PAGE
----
At the age of 17, Jackie went on to work with blues legends such as T-Bone Walker and Johnny Clyde Copland. Since that time, he's also collaborated with big names in the industry such as Gladys Knight and Etta James. In 1965, Jackie released the hit song "Go Go Train," produced by Huey Meaux's Jet Stream Records.
In the past 15 years, Jackie has gone on to release nine albums (either solo or with other musicians), performed at countless blues festivals, and has gone on three world tours as the lead vocalist with The Johnny Otis Show. It was during one of these shows, six years ago, that his diabetes hit him.
Jackie had been experiencing traditional symptoms of diabetes: frequent urination, weight loss and thirst. That day, Jackie hadn't eaten since breakfast. By the time evening came and he got on stage, he knew something was wrong.
"I kept saying that I had to stop what I was doing and eat," Jackie remembers regretfully.
Then, in an instant, everything "went black," according to Jackie. He fainted and fell to the floor, causing a gash in the back of his chin. He was brought to the hospital immediately, where he had to have six stitches and was subsequently put on three shots of insulin a day.
Fortunately, his diabetes was quickly brought under control. Within a month, Jackie was down to normal blood glucose levels, was taken off insulin and put on one dose of metformin a day. Today, Jackie keeps his BGs down to between 119 and 125 mg/dl.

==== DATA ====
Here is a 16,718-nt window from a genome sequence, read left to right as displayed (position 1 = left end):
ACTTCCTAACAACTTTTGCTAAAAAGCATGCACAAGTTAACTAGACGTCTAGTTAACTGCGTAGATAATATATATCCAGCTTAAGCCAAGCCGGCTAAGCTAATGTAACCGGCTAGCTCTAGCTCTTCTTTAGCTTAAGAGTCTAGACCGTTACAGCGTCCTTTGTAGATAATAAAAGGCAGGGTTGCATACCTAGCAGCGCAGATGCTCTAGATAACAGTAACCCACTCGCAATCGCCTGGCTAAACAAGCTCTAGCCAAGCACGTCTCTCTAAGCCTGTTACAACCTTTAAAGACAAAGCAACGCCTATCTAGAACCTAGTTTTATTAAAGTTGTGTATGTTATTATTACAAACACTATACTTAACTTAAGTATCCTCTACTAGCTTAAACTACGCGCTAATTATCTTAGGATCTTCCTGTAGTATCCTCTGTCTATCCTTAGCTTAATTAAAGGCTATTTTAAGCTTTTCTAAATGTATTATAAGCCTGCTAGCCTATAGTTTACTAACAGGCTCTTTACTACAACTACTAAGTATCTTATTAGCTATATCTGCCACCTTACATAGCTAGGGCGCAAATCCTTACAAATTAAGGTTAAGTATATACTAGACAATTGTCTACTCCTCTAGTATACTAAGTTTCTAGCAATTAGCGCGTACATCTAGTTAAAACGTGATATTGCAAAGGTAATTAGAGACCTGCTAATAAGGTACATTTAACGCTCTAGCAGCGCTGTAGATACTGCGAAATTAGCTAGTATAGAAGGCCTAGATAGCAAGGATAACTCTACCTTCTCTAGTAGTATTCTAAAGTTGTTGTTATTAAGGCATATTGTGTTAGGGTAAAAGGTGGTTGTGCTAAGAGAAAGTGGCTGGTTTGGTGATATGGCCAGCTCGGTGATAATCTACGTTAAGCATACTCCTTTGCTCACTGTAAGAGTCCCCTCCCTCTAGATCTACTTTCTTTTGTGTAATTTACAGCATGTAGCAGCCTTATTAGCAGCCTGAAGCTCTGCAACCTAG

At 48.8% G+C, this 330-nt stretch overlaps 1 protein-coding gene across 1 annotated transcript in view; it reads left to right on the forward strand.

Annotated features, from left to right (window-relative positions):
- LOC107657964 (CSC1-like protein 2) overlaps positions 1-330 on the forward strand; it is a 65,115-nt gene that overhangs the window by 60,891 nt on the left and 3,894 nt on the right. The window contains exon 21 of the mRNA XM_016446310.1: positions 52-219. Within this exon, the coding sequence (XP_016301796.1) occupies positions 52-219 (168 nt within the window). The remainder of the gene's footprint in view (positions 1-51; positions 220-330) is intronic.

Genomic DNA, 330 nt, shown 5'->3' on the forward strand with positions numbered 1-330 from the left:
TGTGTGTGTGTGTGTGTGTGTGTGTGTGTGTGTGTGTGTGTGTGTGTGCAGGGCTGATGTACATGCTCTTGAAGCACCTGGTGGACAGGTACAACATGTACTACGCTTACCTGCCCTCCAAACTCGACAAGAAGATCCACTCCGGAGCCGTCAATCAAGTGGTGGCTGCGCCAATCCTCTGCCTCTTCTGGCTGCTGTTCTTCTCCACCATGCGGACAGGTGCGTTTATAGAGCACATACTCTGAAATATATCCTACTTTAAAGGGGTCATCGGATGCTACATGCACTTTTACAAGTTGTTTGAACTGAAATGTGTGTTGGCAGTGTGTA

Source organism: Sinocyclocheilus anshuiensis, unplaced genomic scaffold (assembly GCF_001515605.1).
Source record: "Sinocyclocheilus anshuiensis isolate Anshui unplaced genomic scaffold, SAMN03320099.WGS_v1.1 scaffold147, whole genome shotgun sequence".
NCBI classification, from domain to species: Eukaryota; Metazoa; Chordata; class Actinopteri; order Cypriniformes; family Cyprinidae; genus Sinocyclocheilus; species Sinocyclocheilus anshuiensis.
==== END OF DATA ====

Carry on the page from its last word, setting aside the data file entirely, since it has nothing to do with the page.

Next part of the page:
"Now, I'm having a lot of fun," he says.
But the fun only came after much hard work to stay healthy, he adds. Jackie walks a consistent three to five miles every day. Also, he eats all foods in moderation, save sugar. In addition, he's cut down substantially on his drinking and smoking habits, although he admits to a few—albeit infrequent—moments of weakness.
"I cannot tell a lie," he grins mischievously. "Old habits die hard."
"Having diabetes is not the easiest thing in the world," he confesses. Eating properly and exercising are the biggest factors that contribute to good control, he says.
Aside from watching his health more closely, Jackie no longer tours on a regular basis. He also makes a conscious effort to keep his stress level down.
And maintaining a career as a blues singer after all these years certainly helps to keep Jackie's spirits up.
"I love what I do," he says. Music makes everything alright." Jackie thinks back to a quote by Confucius that captures his thoughts: "Find a job that you like and you'll never work again."
The Jackie Payne/Steve Edmonson Band will be releasing a new album in December. To get booking information or to order a copy of the new album, contact the band by phone at (415) 458-5858; by e-mail at EdmoBlues@home.com; or by mail at P.O. Box 3920, San Rafael, California, 94912.
Diabetes Health is the essential resource for people living with diabetes- both newly diagnosed and experienced as well as the professionals who care for them. We provide balanced expert news and information on living healthfully with diabetes. Each issue includes cutting-edge editorial coverage of new products, research, treatment options, and meaningful lifestyle issues.